Dmitry Medvedev: I can only add that there are no problems with energy in our relations with the Kingdom of the Netherlands. In fact, everything will continue without problems if certain directives within the EU do not hinder the development of fully-fledged cooperation in this field. Therefore, we hope that when such decisions are adopted they are based first of all on business considerations and not on some other motives.
Question (retranslated): Mr President, I would like to ask you the following question. As everyone knows, both the Netherlands and the Russian Federation attribute great importance to human rights, which is essential for democratic development. In your opinion, what could make the human rights process in Russia more effective? The Netherlands and the European Union often express their concerns on various issues. Or do you believe that Russia will make these decisions independently and does not need any interference from other countries?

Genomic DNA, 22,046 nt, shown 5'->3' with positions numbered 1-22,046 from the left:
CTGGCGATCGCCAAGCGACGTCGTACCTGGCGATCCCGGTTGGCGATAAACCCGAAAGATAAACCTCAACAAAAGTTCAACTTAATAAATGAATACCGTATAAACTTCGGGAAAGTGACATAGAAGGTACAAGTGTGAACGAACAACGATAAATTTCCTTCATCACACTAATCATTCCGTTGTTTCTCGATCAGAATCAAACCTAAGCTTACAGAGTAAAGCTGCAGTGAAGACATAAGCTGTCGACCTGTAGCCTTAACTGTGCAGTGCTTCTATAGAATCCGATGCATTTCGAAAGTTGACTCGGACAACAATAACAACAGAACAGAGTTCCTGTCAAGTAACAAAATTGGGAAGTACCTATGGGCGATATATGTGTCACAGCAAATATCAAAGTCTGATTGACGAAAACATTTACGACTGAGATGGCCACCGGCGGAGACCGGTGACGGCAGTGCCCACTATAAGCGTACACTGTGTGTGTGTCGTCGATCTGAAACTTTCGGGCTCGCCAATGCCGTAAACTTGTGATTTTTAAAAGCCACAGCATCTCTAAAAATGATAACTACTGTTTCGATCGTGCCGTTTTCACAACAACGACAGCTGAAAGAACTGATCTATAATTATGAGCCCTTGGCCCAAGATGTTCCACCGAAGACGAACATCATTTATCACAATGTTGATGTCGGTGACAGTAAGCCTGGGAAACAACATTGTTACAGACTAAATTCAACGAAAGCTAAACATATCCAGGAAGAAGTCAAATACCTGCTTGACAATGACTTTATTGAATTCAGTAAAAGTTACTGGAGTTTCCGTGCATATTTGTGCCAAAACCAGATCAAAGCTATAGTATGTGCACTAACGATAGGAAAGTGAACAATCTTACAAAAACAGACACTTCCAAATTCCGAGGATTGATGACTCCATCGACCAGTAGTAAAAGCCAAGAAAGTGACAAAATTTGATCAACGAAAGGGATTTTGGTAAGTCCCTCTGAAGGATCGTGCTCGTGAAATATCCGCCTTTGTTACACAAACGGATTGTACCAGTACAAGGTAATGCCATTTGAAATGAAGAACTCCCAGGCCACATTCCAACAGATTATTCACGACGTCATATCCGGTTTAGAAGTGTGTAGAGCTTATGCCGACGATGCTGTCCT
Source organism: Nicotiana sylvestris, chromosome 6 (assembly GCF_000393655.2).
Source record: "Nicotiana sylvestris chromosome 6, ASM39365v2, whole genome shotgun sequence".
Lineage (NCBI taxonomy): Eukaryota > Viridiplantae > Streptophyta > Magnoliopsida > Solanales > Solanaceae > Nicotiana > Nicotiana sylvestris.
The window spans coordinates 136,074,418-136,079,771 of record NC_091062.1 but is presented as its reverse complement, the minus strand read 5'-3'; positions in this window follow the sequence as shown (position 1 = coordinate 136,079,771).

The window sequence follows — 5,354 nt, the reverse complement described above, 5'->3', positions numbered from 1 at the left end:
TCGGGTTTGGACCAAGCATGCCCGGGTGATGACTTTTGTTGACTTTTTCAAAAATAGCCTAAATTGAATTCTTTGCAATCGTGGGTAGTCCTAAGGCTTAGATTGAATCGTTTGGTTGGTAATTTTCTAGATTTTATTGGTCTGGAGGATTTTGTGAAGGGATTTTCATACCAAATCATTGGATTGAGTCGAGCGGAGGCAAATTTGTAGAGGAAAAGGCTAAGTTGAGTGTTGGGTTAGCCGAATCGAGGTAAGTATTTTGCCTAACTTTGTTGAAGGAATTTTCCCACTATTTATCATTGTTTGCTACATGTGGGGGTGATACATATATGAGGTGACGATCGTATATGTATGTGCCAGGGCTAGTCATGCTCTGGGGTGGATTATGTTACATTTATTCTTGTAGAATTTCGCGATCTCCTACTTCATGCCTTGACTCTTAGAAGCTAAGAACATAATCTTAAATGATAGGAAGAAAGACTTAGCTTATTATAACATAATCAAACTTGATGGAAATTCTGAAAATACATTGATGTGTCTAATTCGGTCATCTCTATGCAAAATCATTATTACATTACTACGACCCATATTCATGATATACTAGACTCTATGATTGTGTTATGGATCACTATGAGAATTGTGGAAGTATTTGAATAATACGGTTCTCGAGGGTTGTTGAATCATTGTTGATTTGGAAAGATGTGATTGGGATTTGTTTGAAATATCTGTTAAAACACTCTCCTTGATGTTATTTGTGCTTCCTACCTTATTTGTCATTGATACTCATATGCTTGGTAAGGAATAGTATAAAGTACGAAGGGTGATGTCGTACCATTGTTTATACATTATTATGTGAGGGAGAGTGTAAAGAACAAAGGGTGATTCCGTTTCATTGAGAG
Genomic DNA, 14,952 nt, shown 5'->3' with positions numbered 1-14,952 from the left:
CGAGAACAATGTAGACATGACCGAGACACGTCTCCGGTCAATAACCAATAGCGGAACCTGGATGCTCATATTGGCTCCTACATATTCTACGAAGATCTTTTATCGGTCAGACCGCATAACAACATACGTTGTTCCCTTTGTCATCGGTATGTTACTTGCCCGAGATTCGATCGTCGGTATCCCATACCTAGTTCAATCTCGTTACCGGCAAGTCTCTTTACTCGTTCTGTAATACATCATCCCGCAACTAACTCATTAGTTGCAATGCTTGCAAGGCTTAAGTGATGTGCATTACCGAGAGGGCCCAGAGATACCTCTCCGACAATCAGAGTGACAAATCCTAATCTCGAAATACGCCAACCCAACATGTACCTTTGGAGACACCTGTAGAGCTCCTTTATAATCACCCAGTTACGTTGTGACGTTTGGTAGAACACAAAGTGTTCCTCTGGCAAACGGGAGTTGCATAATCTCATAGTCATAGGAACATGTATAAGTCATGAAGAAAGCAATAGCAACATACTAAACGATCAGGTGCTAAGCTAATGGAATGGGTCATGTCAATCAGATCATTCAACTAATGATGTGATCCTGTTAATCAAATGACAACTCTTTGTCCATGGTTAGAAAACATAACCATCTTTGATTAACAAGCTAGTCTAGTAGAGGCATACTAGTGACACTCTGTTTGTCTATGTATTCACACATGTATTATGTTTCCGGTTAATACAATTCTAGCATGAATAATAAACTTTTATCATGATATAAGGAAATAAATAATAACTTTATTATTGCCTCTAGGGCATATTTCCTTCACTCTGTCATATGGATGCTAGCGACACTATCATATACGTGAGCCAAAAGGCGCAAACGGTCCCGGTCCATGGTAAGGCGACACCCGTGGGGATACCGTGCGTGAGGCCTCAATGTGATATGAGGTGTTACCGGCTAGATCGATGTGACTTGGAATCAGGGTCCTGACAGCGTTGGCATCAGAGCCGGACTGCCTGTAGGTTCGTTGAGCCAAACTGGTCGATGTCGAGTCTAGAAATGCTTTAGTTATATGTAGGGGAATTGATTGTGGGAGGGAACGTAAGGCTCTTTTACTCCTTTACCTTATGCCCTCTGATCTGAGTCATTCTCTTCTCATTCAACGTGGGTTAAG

The second question is for Prime Minister Rutte. Could you comment on your statement that it is great news that Mr Gaddafi has been captured?
Dmitry Medvedev: I think the Prime Minister said everything there was to say. He said, ‘It’s great news’.
With regard to democratic development and human rights, I think that every country should establish its own institutions. They evolve in accordance with a certain internal logic of the political process, although on the whole human rights are universal categories. We are working on improving the protection of human rights in our country. This is a relatively new priority for our state, it has been at the centre of attention for only 20 years, which is not a great deal of time for democracy.